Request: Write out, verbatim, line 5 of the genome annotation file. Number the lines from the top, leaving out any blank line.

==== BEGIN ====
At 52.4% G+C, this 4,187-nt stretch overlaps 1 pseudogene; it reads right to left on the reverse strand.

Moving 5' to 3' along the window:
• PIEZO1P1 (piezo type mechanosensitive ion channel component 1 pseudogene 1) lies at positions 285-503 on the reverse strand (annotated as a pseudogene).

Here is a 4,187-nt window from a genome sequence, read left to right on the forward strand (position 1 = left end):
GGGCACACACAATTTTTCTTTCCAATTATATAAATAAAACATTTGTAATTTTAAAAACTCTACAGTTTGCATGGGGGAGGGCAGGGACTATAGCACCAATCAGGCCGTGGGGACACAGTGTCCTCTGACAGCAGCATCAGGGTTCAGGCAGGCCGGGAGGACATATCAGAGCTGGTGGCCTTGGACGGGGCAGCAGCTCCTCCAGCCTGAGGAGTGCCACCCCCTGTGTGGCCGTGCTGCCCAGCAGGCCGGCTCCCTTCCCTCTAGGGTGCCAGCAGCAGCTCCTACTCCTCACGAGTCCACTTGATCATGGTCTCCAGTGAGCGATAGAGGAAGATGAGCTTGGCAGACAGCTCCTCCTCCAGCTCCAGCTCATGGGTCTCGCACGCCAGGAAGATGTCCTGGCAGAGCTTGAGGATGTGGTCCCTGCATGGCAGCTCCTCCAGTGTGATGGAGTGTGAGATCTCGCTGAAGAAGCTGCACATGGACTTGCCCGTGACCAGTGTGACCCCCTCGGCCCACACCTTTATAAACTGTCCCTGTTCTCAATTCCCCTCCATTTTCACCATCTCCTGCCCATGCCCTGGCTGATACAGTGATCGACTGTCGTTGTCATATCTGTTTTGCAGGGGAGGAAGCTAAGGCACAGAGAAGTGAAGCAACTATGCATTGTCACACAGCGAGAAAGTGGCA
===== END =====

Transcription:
GGGCACACACAATTTTTCTTTCCAATTATATAAATAAAACATTTGTAATTTTAAAAACTCTACAGTTTGCATGGGGGAGGGCAGGGACTATAGCACCAATCAGGCCGTGGGGACACAGTGTCCTCTGACAGCAGCATCAGGGTTCAGGCAGGCCGGGAGGACATATCAGAGCTGGTGGCCTTGGACGGGGCAGCAGCTCCTCCAGCCTGAGGAGTGCCACCCCCTGTGTGGCCGTGCTGCCCAGCAGGCCGGCTCCCTTCCCTCTAGGGTGCCAGCAGCAGCTCCTACTCCTCACGAGTCCACTTGATCATGGTCTCCAGTGAGCGATAGAGGAAGATGAGCTTGGCAGACAGCTCCTCCTCCAGCTCCAGCTCATGGGTCTCGCACGCCAGGAAGATGTCCTGGCAGAGCTTGAGGATGTGGTCCCTGCATGGCAGCTCCTCCAGTGTGATGGAGTGTGAGATCTCGCTGAAGAAGCTGCACATGGACTTGCCCGTGACCAGTGTGACCCCCTCGGCCCACACCTTTATAAACTGTCCCTGTTCTCAATTCCCCTCCATTTTCACCATCTCCTGCCCATGCCCTGGCTGATACAGTGATCGACTGTCGTTGTCATATCTGTTTTGCAGGGGAGGAAGCTAAGGCACAGAGAAGTGAAGCAACTATGCATTGTCACACAGCGAGAAAGTGGCA